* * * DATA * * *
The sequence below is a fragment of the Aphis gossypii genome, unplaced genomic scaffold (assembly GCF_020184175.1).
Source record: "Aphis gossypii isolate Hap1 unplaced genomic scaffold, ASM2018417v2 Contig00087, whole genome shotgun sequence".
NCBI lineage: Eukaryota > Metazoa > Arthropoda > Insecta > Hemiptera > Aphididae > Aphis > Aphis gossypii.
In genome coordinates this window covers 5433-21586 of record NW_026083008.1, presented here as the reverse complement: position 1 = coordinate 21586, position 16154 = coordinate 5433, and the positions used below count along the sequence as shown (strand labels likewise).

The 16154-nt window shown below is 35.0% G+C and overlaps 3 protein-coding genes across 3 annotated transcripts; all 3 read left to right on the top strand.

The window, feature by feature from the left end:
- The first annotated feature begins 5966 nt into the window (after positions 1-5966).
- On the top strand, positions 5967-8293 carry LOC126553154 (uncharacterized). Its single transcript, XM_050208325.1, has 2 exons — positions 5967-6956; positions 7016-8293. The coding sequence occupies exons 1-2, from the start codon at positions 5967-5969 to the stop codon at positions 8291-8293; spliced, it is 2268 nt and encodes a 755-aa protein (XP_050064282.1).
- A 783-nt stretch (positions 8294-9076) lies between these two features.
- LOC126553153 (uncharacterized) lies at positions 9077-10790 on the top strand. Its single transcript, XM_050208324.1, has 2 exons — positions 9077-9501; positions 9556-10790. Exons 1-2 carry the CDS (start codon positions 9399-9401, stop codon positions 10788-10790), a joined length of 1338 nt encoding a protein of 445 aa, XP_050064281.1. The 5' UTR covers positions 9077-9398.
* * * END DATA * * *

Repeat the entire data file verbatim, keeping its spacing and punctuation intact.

The sequence below is a fragment of the Aphis gossypii genome, unplaced genomic scaffold (assembly GCF_020184175.1).
Source record: "Aphis gossypii isolate Hap1 unplaced genomic scaffold, ASM2018417v2 Contig00087, whole genome shotgun sequence".
NCBI lineage: Eukaryota > Metazoa > Arthropoda > Insecta > Hemiptera > Aphididae > Aphis > Aphis gossypii.
In genome coordinates this window covers 5433-21586 of record NW_026083008.1, presented here as the reverse complement: position 1 = coordinate 21586, position 16154 = coordinate 5433, and the positions used below count along the sequence as shown (strand labels likewise).

The 16154-nt window shown below is 35.0% G+C and overlaps 3 protein-coding genes across 3 annotated transcripts; all 3 read left to right on the top strand.

The window, feature by feature from the left end:
- The first annotated feature begins 5966 nt into the window (after positions 1-5966).
- On the top strand, positions 5967-8293 carry LOC126553154 (uncharacterized). Its single transcript, XM_050208325.1, has 2 exons — positions 5967-6956; positions 7016-8293. The coding sequence occupies exons 1-2, from the start codon at positions 5967-5969 to the stop codon at positions 8291-8293; spliced, it is 2268 nt and encodes a 755-aa protein (XP_050064282.1).
- A 783-nt stretch (positions 8294-9076) lies between these two features.
- LOC126553153 (uncharacterized) lies at positions 9077-10790 on the top strand. Its single transcript, XM_050208324.1, has 2 exons — positions 9077-9501; positions 9556-10790. Exons 1-2 carry the CDS (start codon positions 9399-9401, stop codon positions 10788-10790), a joined length of 1338 nt encoding a protein of 445 aa, XP_050064281.1. The 5' UTR covers positions 9077-9398.